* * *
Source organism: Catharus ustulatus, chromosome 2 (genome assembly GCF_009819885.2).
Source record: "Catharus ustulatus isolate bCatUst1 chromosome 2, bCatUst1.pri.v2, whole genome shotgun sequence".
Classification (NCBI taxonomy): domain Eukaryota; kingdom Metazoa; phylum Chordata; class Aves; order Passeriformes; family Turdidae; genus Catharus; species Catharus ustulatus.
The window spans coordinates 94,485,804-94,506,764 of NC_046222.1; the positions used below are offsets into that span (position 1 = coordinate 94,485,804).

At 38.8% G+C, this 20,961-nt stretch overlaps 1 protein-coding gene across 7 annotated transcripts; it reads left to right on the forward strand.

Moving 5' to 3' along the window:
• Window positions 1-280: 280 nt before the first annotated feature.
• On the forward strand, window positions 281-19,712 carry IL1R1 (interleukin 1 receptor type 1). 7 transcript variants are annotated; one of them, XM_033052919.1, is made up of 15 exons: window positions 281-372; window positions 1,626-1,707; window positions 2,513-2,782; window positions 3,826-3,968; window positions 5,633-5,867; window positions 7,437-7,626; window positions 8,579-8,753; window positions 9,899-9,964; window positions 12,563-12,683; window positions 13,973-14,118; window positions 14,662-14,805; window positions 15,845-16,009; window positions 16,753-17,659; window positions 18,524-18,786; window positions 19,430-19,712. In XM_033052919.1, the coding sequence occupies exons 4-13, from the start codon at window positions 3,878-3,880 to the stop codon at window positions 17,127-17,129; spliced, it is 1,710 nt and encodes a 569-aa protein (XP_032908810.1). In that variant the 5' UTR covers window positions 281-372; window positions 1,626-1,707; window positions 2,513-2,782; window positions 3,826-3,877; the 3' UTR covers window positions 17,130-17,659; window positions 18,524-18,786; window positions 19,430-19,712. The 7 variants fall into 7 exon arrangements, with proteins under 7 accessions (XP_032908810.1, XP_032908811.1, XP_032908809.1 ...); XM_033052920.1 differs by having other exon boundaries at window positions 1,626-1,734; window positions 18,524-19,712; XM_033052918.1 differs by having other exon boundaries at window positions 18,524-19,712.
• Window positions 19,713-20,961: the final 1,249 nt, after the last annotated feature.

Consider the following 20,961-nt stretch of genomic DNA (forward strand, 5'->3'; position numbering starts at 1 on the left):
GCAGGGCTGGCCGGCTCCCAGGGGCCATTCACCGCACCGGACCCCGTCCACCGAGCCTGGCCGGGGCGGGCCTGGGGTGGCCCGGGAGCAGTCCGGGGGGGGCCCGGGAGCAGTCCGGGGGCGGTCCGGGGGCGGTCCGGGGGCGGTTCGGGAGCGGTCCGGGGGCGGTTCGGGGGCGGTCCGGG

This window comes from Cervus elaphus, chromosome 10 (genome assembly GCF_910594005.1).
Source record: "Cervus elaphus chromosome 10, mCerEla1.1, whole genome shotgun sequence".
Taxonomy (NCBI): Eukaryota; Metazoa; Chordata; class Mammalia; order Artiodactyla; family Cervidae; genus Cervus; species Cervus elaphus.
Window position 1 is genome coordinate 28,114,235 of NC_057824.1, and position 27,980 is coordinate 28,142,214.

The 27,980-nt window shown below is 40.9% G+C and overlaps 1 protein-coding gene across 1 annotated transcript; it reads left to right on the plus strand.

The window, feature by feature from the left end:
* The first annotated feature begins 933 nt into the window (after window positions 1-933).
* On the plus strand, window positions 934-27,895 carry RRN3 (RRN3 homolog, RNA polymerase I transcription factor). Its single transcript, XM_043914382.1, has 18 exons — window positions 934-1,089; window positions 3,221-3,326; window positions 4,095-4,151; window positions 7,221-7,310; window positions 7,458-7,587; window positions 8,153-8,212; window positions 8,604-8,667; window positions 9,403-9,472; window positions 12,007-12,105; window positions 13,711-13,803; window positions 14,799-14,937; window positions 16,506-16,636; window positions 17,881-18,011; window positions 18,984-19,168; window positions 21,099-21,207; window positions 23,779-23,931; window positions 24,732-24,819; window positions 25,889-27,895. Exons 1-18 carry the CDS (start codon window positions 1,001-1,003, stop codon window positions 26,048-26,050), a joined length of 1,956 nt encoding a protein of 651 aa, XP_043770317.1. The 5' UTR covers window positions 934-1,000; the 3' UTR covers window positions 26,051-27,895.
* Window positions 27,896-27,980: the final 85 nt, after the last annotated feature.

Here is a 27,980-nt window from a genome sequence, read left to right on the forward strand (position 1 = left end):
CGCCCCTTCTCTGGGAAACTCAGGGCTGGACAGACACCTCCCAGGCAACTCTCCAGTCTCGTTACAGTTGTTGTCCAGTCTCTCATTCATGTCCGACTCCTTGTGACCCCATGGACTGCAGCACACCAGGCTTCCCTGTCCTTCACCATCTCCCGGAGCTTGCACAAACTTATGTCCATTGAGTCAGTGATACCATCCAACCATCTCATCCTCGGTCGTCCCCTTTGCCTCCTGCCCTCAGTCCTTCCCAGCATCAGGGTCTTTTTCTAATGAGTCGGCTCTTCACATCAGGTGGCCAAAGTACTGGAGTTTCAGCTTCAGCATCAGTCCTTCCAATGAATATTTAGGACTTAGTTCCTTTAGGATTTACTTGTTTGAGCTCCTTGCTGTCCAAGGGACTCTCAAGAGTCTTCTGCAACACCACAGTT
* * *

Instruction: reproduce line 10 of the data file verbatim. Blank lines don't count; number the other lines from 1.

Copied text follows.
Consider the following 20,961-nt stretch of genomic DNA (forward strand, 5'->3'; position numbering starts at 1 on the left):